Caitlin: Like Dan says, one sentence pitches have their place, so, conceivably, they could work to sell the book. But, I think the point of those pitches is usually to get the reader to go to a "buy" page with the full blurb. Rarely am I set on buying a book after hearing a one sentence pitch, but there are many that make me think "that sounds cool, I want to know more!" And the "more" should be in the blurb. I, personally, get a little annoyed at super short blurbs, for example like the "We Were Liars" one. But...that books sold really well, so, I guess the lesson is yes, it can work! :)

Karlie: Those 1-2 sentence pitches really do help avoid awkward fumbling and lots of "um"s when someone asks you what you're writing - so I definitely do recommend having those ready. But when I pick up a book, the more information on the back, the better. I've read so much it takes a lot to catch and hold my attention (a sad fact, because I've become rather picky about what constitutes an amazing book) so I really prefer three-four paragraphs.

Friday, February 13, 2015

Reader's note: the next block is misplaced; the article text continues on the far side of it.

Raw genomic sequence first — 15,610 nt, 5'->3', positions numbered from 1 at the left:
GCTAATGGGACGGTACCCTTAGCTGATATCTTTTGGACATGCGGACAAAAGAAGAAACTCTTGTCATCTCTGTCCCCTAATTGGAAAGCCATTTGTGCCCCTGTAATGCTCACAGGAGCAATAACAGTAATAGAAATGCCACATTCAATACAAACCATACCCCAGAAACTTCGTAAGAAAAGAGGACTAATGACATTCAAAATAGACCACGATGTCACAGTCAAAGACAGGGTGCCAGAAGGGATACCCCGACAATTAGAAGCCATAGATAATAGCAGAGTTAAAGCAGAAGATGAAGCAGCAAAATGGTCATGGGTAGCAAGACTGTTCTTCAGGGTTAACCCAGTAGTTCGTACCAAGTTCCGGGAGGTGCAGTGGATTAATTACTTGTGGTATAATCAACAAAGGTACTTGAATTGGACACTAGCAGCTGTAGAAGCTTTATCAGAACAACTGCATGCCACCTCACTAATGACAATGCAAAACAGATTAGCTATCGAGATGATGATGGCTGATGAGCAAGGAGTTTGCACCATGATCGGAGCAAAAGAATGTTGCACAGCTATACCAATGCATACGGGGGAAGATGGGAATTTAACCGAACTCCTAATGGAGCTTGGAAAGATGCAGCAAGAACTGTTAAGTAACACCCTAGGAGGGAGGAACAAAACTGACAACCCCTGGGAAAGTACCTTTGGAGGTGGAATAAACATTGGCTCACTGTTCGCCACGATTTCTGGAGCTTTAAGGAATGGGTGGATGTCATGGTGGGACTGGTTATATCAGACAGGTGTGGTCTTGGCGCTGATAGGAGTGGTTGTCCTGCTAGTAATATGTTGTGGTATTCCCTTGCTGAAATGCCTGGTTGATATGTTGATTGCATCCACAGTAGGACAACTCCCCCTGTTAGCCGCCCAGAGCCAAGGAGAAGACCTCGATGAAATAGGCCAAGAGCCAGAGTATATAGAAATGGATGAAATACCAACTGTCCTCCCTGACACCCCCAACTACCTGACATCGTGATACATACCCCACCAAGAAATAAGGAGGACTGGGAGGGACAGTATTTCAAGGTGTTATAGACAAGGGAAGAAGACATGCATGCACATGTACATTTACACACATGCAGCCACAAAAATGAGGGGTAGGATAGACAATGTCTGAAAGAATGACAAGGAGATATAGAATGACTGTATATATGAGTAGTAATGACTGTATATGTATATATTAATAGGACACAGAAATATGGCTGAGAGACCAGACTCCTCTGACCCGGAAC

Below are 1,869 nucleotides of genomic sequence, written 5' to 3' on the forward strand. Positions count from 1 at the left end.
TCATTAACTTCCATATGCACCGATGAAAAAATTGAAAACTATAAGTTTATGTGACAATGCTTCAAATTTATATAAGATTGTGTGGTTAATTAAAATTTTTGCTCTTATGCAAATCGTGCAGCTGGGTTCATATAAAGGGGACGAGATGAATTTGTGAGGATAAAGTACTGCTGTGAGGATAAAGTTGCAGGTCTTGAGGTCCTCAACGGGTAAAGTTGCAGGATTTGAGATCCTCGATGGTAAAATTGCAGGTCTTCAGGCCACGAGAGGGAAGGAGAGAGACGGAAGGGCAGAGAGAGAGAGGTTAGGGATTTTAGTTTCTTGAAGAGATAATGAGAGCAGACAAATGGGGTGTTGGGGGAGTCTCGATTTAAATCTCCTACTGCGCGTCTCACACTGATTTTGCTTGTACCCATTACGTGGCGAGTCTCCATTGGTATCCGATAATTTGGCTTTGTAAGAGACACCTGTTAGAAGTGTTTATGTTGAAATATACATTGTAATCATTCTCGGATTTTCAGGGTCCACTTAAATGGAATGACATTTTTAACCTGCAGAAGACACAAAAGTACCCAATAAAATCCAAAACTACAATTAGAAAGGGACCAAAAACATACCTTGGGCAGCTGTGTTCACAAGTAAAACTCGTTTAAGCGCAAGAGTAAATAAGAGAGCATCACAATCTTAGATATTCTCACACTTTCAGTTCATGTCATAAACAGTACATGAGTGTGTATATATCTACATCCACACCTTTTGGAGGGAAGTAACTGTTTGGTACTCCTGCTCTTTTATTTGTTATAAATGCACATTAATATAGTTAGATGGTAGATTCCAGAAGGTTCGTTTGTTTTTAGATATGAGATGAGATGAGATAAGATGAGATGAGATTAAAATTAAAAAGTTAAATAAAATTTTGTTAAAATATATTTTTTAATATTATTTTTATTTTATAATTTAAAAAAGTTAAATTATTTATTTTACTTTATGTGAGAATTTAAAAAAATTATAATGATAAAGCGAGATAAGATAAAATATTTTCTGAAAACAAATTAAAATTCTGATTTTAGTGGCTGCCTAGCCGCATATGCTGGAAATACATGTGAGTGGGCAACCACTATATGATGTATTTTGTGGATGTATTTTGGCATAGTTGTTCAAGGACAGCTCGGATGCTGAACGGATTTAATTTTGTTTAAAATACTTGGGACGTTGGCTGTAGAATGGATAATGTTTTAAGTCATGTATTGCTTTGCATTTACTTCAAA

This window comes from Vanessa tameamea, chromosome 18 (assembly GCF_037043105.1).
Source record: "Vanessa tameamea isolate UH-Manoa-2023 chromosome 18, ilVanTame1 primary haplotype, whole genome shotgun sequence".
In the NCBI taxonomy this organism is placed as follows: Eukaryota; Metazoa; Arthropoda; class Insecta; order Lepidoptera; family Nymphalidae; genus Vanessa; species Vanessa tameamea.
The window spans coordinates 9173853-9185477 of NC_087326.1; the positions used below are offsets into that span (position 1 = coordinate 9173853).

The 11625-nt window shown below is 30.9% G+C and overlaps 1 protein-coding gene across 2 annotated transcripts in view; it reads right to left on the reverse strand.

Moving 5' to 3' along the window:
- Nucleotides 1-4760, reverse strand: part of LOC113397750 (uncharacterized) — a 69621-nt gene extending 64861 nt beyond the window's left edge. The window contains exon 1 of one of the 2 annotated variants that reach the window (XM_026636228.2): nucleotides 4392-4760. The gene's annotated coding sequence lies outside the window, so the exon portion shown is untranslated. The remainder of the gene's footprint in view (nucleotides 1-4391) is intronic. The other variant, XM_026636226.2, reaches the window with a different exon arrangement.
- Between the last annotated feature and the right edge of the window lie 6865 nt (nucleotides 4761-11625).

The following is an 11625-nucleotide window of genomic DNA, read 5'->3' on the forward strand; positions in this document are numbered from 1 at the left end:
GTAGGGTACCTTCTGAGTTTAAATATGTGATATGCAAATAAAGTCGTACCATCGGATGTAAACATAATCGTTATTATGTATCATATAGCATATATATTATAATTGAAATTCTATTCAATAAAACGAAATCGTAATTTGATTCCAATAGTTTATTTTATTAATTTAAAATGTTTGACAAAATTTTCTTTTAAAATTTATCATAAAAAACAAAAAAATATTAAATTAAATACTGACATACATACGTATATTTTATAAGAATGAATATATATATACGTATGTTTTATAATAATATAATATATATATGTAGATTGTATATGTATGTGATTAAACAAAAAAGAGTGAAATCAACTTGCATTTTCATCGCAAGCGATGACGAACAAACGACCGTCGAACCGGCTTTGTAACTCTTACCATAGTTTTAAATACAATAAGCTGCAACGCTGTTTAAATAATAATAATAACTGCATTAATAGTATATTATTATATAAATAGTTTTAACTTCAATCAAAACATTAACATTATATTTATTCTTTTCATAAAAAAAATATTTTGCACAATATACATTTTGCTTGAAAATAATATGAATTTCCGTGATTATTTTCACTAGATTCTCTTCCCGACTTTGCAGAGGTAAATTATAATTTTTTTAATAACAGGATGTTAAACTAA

Author "Slash" Book Reviewer, and Not the Other Way Around

Zoolander - The SlashiesSeveral book reviewers are also authors, which makes a lot of sense. If you read that much and understand what makes good, and bad, novels, it stands to reason you might also be pretty good at writing them.

But there’s another school of thought. If you’re an author, with your work out there, is it wise to nitpick other books? I’ll admit that, personally, I subscribe to this perspective. While I used to review books on Goodreads, now that my own writing is out there, I feel weird about criticizing another book publicly. How can I lament the poor pacing or character development in a novel when I know the pacing and character development in my own books isn’t perfect?